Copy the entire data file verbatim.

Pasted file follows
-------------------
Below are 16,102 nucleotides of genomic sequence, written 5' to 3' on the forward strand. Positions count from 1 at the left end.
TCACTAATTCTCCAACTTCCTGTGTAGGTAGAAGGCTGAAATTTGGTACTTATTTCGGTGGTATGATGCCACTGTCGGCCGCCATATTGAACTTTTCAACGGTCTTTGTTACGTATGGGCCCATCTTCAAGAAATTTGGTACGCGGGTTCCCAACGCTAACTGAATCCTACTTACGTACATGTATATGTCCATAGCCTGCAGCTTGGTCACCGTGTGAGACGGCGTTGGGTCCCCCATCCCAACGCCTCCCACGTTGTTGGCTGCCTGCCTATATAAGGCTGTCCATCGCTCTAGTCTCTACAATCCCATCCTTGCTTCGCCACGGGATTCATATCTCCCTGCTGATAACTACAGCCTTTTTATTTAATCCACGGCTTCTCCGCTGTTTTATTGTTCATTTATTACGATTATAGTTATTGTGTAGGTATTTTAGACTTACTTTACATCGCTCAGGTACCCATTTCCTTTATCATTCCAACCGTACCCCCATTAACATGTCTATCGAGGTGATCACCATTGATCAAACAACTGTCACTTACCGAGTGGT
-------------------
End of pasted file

Below are 16,102 nucleotides of genomic sequence, written 5' to 3' on the forward strand. Positions count from 1 at the left end.
TCACTAATTCTCCAACTTCCTGTGTAGGTAGAAGGCTGAAATTTGGTACTTATTTCGGTGGTATGATGCCACTGTCGGCCGCCATATTGAACTTTTCAACGGTCTTTGTTACGTATGGGCCCATCTTCAAGAAATTTGGTACGCGGGTTCCCAACGCTAACTGAATCCTACTTACGTACATGTATATGTCCATAGCCTGCAGCTTGGTCACCGTGTGAGACGGCGTTGGGTCCCCCATCCCAACGCCTCCCACGTTGTTGGCTGCCTGCCTATATAAGGCTGTCCATCGCTCTAGTCTCTACAATCCCATCCTTGCTTCGCCACGGGATTCATATCTCCCTGCTGATAACTACAGCCTTTTTATTTAATCCACGGCTTCTCCGCTGTTTTATTGTTCATTTATTACGATTATAGTTATTGTGTAGGTATTTTAGACTTACTTTACATCGCTCAGGTACCCATTTCCTTTATCATTCCAACCGTACCCCCATTAACATGTCTATCGAGGTGATCACCATTGATCAAACAACTGTCACTTACCGAGTGGT